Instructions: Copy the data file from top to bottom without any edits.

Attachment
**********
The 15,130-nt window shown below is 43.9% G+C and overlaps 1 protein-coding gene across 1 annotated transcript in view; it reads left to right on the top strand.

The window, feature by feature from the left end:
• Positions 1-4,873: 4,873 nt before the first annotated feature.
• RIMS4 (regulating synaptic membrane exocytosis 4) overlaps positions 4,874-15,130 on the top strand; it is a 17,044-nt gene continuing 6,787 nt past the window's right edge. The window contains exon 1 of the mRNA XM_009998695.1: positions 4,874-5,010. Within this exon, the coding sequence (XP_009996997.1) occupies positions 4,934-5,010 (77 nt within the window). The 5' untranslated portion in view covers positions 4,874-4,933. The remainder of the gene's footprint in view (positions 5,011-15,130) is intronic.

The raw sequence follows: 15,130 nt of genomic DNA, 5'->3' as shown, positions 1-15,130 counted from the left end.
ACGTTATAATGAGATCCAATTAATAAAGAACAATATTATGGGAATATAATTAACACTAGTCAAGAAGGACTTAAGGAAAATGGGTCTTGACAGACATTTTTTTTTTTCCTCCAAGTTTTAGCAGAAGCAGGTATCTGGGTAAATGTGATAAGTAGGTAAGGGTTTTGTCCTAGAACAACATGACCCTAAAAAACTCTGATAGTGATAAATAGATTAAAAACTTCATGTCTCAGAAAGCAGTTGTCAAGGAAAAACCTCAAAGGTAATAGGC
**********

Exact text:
The 15,130-nt window shown below is 43.9% G+C and overlaps 1 protein-coding gene across 1 annotated transcript in view; it reads left to right on the top strand.

The window, feature by feature from the left end:
• Positions 1-4,873: 4,873 nt before the first annotated feature.
• RIMS4 (regulating synaptic membrane exocytosis 4) overlaps positions 4,874-15,130 on the top strand; it is a 17,044-nt gene continuing 6,787 nt past the window's right edge. The window contains exon 1 of the mRNA XM_009998695.1: positions 4,874-5,010. Within this exon, the coding sequence (XP_009996997.1) occupies positions 4,934-5,010 (77 nt within the window). The 5' untranslated portion in view covers positions 4,874-4,933. The remainder of the gene's footprint in view (positions 5,011-15,130) is intronic.

The raw sequence follows: 15,130 nt of genomic DNA, 5'->3' as shown, positions 1-15,130 counted from the left end.
ACGTTATAATGAGATCCAATTAATAAAGAACAATATTATGGGAATATAATTAACACTAGTCAAGAAGGACTTAAGGAAAATGGGTCTTGACAGACATTTTTTTTTTTCCTCCAAGTTTTAGCAGAAGCAGGTATCTGGGTAAATGTGATAAGTAGGTAAGGGTTTTGTCCTAGAACAACATGACCCTAAAAAACTCTGATAGTGATAAATAGATTAAAAACTTCATGTCTCAGAAAGCAGTTGTCAAGGAAAAACCTCAAAGGTAATAGGC